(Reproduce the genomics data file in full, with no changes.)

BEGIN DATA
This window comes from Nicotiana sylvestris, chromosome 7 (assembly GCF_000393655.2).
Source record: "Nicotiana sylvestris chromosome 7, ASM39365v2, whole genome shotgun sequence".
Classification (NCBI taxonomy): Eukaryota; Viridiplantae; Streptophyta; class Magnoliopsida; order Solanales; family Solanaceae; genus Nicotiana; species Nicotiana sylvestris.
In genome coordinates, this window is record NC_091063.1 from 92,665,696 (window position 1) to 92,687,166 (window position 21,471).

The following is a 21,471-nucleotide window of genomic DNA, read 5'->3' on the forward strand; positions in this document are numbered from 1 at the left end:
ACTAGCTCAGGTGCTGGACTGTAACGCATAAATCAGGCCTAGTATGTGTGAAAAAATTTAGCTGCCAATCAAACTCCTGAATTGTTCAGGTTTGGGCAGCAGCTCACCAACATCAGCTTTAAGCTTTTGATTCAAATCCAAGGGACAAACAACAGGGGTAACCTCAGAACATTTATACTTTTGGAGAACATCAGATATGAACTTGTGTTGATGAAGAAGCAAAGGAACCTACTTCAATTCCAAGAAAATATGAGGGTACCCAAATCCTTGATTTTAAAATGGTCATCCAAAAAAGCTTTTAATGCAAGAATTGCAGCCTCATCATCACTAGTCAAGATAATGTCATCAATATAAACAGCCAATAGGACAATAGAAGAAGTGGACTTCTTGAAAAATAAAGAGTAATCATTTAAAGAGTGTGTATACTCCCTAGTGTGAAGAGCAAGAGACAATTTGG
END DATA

This window comes from Nicotiana sylvestris, chromosome 7 (assembly GCF_000393655.2).
Source record: "Nicotiana sylvestris chromosome 7, ASM39365v2, whole genome shotgun sequence".
Classification (NCBI taxonomy): Eukaryota; Viridiplantae; Streptophyta; class Magnoliopsida; order Solanales; family Solanaceae; genus Nicotiana; species Nicotiana sylvestris.
In genome coordinates, this window is record NC_091063.1 from 92,665,696 (window position 1) to 92,687,166 (window position 21,471).

The following is a 21,471-nucleotide window of genomic DNA, read 5'->3' on the forward strand; positions in this document are numbered from 1 at the left end:
ACTAGCTCAGGTGCTGGACTGTAACGCATAAATCAGGCCTAGTATGTGTGAAAAAATTTAGCTGCCAATCAAACTCCTGAATTGTTCAGGTTTGGGCAGCAGCTCACCAACATCAGCTTTAAGCTTTTGATTCAAATCCAAGGGACAAACAACAGGGGTAACCTCAGAACATTTATACTTTTGGAGAACATCAGATATGAACTTGTGTTGATGAAGAAGCAAAGGAACCTACTTCAATTCCAAGAAAATATGAGGGTACCCAAATCCTTGATTTTAAAATGGTCATCCAAAAAAGCTTTTAATGCAAGAATTGCAGCCTCATCATCACTAGTCAAGATAATGTCATCAATATAAACAGCCAATAGGACAATAGAAGAAGTGGACTTCTTGAAAAATAAAGAGTAATCATTTAAAGAGTGTGTATACTCCCTAGTGTGAAGAGCAAGAGACAATTTGG